Myoglobin Test

Myoglobin Test



Myoglobin is a protein found in muscle. Myoglobin tests are done to evaluate a person who has symptoms of a heart attack (myocardial infarction) or other muscle damage.


Myoglobin holds oxygen inside heart and skeletal muscle (muscles that attach to and move bones). It is continually released into the blood in small amounts due to normal turnover of muscle cells. Kidneys discard the myoglobin into urine.
When muscle is damaged, as in a heart attack, larger amounts of myoglobin are released and blood levels rise rapidly. Myoglobin is one of the first tests done to determine if a person with chest pain is having a heart attack, as it may be one of the first blood tests to become abnormal.
Damage or injury to skeletal muscle also causes myoglobin to be released into the blood.


Heart attack must be diagnosed quickly. Medications to prevent heart damage are effective only within a limited number of hours. Yet, because of their risk for excessive bleeding, these medications are given only after a diagnosis of heart attack is made.
Myoglobin is one of several cardiac markers used to make the diagnosis. Cardiac markers are substances in blood whose levels rise in the hours following a heart attack. Increased levels help diagnose a heart attack; persistent normal levels rule it out.
Each cardiac marker rises, peaks, and returns to a normal level according to its own timeline, or diagnostic window. Myoglobin is useful because it has the earliest diagnostic window. It is the first marker to rise after chest pain begins. Myoglobin levels rise within two to three hours, and sometimes as early as 30 minutes. They peak after six to nine hours. The levels return to normal within 24-36 hours.
Although a rise in myoglobin supports a diagnosis of heart attack, it is not conclusive. Simultaneous skeletal muscle damage could also cause the increase. Myoglobin rules out, rather than proves, a diagnosis in the following way. If myoglobin levels have not risen after more than five hours, a heart attack in unlikely. Normal levels in the first two to three hours do not rule out an infarction.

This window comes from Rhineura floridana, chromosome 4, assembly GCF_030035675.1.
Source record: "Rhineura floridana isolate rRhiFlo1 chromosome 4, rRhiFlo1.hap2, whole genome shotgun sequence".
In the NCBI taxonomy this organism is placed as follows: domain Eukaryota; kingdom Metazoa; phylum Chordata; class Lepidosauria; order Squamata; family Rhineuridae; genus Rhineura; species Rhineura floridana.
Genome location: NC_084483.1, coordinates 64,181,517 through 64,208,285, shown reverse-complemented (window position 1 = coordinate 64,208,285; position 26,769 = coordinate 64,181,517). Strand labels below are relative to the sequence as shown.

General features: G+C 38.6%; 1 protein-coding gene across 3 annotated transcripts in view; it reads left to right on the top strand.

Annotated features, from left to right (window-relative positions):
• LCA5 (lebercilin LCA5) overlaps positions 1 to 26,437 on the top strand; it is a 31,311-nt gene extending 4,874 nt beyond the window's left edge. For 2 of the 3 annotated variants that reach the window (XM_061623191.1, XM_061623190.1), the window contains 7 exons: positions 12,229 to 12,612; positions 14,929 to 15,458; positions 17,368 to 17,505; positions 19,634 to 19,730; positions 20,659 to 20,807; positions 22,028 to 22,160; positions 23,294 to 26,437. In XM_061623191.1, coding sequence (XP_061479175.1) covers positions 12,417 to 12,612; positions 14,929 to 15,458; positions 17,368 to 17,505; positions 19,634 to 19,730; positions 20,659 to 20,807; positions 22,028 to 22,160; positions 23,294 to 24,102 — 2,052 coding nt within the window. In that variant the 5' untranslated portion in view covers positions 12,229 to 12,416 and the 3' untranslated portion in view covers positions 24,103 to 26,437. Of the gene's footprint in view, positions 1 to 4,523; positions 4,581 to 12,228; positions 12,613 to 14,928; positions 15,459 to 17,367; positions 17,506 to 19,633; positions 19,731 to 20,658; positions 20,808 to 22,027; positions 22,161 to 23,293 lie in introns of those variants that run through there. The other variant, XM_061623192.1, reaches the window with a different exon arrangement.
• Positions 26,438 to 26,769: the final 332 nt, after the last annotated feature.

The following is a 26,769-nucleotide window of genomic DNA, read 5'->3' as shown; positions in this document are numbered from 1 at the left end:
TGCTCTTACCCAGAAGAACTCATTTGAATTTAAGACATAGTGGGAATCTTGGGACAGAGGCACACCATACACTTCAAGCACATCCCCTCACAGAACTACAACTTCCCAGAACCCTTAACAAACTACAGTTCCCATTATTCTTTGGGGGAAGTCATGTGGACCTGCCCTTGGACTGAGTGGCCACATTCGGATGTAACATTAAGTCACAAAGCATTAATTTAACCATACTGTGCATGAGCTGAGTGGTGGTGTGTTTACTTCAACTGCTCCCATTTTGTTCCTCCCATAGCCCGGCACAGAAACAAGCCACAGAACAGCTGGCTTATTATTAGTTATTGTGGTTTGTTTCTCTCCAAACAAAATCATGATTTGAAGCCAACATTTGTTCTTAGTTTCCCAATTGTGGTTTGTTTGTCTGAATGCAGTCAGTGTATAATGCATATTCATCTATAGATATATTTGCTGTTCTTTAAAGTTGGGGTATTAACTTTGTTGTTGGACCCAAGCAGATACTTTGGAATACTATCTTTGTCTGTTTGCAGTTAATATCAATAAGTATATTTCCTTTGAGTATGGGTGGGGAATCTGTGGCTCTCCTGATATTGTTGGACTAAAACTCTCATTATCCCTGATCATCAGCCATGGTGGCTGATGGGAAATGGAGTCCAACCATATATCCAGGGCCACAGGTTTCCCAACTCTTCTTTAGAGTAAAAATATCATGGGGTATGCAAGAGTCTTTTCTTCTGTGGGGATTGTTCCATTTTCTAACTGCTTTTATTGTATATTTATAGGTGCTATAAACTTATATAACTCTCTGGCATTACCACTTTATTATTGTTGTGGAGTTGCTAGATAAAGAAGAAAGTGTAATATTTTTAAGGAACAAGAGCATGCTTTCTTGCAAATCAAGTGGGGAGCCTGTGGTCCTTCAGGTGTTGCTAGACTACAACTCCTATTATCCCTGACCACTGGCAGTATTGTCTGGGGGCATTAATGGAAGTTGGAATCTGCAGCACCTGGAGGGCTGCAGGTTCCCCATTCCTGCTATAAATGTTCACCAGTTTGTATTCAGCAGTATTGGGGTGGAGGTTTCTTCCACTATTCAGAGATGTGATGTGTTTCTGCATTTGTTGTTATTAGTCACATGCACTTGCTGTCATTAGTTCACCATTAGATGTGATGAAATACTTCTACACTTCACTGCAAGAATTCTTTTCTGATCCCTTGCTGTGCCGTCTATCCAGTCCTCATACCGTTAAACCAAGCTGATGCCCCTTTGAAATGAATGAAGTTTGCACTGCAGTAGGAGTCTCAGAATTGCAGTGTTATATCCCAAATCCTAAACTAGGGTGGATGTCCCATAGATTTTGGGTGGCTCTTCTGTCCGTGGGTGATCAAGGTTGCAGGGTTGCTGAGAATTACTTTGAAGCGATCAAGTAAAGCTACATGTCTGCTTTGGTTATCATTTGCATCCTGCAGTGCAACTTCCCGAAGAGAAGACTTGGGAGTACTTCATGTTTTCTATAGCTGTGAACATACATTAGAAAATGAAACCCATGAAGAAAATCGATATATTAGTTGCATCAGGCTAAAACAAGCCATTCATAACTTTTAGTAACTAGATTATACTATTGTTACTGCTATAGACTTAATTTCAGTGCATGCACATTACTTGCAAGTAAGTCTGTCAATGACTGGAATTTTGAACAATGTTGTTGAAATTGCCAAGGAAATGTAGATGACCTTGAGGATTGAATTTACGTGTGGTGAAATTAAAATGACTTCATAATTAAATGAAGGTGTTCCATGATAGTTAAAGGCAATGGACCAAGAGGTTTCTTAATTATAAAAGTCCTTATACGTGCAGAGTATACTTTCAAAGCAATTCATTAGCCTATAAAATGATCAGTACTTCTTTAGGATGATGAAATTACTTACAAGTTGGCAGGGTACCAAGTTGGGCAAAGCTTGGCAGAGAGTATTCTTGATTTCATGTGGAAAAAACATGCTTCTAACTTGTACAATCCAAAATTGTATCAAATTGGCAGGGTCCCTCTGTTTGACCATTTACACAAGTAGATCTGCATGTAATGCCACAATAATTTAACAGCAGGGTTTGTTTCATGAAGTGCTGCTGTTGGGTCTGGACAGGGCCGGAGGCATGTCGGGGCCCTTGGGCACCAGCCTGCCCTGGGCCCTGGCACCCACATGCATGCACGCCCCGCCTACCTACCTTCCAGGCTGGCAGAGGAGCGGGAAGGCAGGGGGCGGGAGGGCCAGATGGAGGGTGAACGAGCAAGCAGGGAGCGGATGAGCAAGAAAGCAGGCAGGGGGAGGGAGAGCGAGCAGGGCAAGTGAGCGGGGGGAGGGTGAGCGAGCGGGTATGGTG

The myoglobin test is sometimes repeated every one to two hours to watch for the rise and peak. Results are available within 30 minutes.
Myoglobin in large amounts is toxic to the kidney. When a person has high amounts of myoglobin in the blood, kidney function must be monitored.


This test requires 5 ml of blood. Collection of the sample takes only a few minutes. A urine myoglobin test requires 1 ml of urine collected into a urine collection cup.


Discomfort or bruising may occur at the puncture site or the person may feel dizzy or faint. Pressure to the puncture site until the bleeding stops reduces bruising. Warm packs to the puncture site relieve discomfort.

Normal results

Normal results vary based on the laboratory and method used.

Abnormal results

Myoglobin levels and levels of other cardiac markers are usually considered before finally confirming a diagnosis of heart attack. A level that has doubled after one to two hours, even if the level is still in the normal range, indicates a significant rise that may be due to heart attack.
Increased levels are also found with skeletal muscle damage or disease, such as an injury, muscular dystrophy, or polymyositis. Myoglobin levels also rise during renal failure because kidneys lose their ability to clear myoglobin from blood.



Wu, Alan, editor. Cardiac Markers. Washington, DC: American Association of Clinical Chemistry (AACC) Press, 1998.

Key terms

Cardiac marker — A substance in the blood that rises following a heart attack.
Diagnostic window — A cardiac marker's timeline for rising, peaking, and returning to normal after a heart attack.
Myoglobin — A protein that holds oxygen in heart and skeletal muscle. It rises after damage to either of these muscle types.
References in periodicals archive ?
In terms of product, the market has been classified into troponin test kits, CK-MB test kits, myoglobin test kits, BNP Test Kit, C-reactive Protein (hsCRP), and other biomarkers.
For the 5 quantitative assays, 2 studies chose cutpoints close to the limit of detection (51, 61), 2 chose arbitrary cutpoints (11, 59), and 1 did not define the value for a positive urine myoglobin test (47).
Although the creatine kinase was elevated at 1053 IU/l, massive rhabdomyolysis was excluded by a negative urine myoglobin test. On the fourth day the patient developed significant polyuria (150-450 ml/h) with a persistent hypernatraemia (maximum serum sodium 160 mmol/l).
On the basis of product type, the cardiac biomarker diagnostic test kits market has been segmented as Brain Natriuretic Peptide (BNPs) Test Kits, Creatine Kinase MB (CK-MB) Test Kits, Troponin (I&T) Tests Kits, Myoglobin Test Kits and other test kits.
"This relationship with Roche Diagnostics enables Response Biomedical to significantly enhance our RAMP cardiac portfolio of FDA cleared Troponin I, CK-MB and Myoglobin tests, while expanding our international marketing and distribution network over the coming months," said Bill Radvak, President and CEO, Response Biomedical.